I had the privilege of spending part of the day with the Dreier family at Granville Island and then we headed over to the beach. They have one beautiful son and are expecting another little one soon. Originally from Germany, they have been here for the last couple of years pursuing higher education and had these photos done before they headed back to Germany. I think whenever you've spent a significant amount of time somewhere it is nice to have a way to remember the places you went and specifically your family in those places. Which is where I come in. If you and your family are looking to take photos before you go back home, I currently have a summer deal for family photos! You get 1.5hrs for $200, which is pretty spectacular if you ask me. Just shoot me an email and we can talk more! 

pt. 2 of Loren & Mary Ruth Wilkinson's farm

Day 2:

The land here is beautiful, the house sits snug next to the sea and is given plenty of land out on its back side. There's a garden, pond, wood shed, garage, chicken coop, compost, a line of fruit trees, forest, room to roam and a field for the sheep. The sheep field connects to the neighbors, whom the Wilkinson's share the larger plot of land with. The sheep roam freely and come up and down the rocky forest hillside. The chickens also have their wandering and the dog Mossy is faithful in herding them to and fro.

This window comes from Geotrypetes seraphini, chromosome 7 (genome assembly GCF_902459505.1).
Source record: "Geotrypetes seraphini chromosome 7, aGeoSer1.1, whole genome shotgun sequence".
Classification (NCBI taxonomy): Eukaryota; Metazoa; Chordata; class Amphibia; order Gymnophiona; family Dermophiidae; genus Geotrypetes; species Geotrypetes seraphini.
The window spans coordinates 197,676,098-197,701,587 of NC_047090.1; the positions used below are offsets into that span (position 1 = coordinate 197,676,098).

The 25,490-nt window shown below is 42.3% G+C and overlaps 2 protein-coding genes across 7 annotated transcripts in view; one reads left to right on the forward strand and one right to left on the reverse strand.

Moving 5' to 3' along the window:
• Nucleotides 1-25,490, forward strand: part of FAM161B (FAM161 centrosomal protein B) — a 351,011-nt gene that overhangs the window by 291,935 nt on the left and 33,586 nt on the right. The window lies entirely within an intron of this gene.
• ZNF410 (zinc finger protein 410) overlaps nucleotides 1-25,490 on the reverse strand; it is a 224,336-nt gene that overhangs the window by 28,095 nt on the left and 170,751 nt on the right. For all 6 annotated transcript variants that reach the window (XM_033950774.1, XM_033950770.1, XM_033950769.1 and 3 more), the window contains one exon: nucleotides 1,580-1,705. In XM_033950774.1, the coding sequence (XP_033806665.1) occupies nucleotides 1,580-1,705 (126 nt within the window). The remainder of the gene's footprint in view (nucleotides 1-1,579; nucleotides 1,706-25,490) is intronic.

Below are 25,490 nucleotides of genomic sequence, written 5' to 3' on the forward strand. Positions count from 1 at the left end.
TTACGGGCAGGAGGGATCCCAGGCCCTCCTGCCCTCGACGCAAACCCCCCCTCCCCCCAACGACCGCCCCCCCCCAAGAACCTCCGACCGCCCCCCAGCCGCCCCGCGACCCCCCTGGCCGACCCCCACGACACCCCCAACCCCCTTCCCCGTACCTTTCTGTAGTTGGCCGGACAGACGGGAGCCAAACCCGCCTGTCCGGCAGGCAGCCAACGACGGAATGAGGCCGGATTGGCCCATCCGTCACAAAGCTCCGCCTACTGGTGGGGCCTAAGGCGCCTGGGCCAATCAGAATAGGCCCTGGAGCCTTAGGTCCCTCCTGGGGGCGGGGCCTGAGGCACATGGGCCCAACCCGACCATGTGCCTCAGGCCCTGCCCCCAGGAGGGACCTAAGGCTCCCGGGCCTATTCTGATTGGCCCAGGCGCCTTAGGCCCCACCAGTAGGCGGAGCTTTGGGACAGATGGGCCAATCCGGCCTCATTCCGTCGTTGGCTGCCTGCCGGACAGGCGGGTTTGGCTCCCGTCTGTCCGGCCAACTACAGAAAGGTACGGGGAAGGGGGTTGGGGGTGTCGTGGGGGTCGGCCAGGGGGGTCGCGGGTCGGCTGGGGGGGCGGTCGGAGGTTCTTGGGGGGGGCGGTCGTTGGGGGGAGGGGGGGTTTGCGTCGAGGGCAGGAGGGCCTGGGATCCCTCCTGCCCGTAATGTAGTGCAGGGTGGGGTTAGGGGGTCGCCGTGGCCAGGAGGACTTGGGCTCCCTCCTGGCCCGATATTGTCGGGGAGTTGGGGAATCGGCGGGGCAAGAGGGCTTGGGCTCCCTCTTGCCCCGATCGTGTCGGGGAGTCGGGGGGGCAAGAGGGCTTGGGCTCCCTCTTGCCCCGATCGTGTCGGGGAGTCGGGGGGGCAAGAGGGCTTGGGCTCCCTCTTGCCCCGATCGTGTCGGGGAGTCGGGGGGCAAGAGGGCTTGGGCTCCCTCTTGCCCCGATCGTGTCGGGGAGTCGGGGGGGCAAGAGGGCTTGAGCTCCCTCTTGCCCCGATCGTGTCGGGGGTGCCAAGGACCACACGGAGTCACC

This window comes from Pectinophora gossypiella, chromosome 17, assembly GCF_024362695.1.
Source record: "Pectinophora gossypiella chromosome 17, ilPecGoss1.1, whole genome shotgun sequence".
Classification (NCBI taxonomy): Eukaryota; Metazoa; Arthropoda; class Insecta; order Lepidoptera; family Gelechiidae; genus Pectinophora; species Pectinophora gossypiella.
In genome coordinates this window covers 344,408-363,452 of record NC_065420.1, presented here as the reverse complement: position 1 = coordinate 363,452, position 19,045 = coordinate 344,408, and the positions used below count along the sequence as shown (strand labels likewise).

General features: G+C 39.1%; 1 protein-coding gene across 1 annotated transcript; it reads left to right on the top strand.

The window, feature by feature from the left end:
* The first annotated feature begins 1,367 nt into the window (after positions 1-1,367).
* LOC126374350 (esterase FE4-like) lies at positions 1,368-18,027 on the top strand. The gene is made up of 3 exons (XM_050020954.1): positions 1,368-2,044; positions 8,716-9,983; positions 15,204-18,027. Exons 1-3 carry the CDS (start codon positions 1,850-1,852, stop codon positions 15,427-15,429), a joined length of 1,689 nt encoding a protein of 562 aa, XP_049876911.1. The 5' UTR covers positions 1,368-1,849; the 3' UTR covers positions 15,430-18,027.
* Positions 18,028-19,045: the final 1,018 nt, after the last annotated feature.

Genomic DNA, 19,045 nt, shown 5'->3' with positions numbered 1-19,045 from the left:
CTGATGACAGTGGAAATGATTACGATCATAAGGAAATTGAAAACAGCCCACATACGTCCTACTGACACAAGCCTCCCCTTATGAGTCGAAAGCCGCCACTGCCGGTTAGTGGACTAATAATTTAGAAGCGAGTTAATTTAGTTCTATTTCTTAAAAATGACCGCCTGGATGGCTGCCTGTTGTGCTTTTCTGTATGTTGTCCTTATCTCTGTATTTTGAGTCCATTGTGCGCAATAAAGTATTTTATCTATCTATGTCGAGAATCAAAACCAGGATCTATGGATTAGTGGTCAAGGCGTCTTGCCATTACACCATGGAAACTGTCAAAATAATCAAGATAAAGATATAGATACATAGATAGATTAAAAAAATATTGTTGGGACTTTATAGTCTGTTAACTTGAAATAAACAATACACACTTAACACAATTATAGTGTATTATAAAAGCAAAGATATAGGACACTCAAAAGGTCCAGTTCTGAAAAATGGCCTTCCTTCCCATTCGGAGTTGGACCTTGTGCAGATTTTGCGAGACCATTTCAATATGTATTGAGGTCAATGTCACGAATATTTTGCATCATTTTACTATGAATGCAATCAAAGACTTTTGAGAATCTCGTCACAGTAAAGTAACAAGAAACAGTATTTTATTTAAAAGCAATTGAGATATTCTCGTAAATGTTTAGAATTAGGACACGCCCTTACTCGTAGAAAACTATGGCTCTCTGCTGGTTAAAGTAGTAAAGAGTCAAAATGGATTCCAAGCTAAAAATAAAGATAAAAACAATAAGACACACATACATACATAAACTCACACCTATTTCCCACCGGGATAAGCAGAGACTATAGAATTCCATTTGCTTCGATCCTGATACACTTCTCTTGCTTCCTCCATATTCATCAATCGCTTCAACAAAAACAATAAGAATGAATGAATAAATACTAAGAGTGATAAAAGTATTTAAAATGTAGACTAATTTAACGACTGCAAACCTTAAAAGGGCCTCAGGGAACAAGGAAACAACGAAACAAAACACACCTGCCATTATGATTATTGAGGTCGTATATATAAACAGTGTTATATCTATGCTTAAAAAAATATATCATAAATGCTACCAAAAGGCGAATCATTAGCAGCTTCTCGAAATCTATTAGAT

The day was spent almost all outside, except for our slow morning eating breakfeast, a short time of singing which I accidentally missed, and a noon time siesta. Spending so much time outside helped ground and reconnect me.

 I spent most of this day pruning fruit trees with the two Lydia's. It was at first so satisfying, freeing the trees of all their extra weight, "like a hair cut" said one of the Lydia's as we lopped off branches. Our "hair cuts" were often quite dramatic and left many of the trees looking very bare. After an hour or more I started to be saddened by all the pruning, it felt almost discouraging to think of all the work these trees had done that I was just lopping off.  There was a term I learned for many of the branches I cut off; that term is 'suckers'. Suckers grow straight up towards the sky. They are called 'suckers' because they take away energy from the tree as they have to push hard against gravity to grow the direction they do. What I've learned about pruning is that the mind and aim of a pruner is to bear the most fruit. That's it. In the end, the tree exists to give its fruit, not to look pretty or provide shade (that's what non-fruit bearing trees are for). So, every decision that is made, no matter how small or large, is made to help the tree produce more fruit.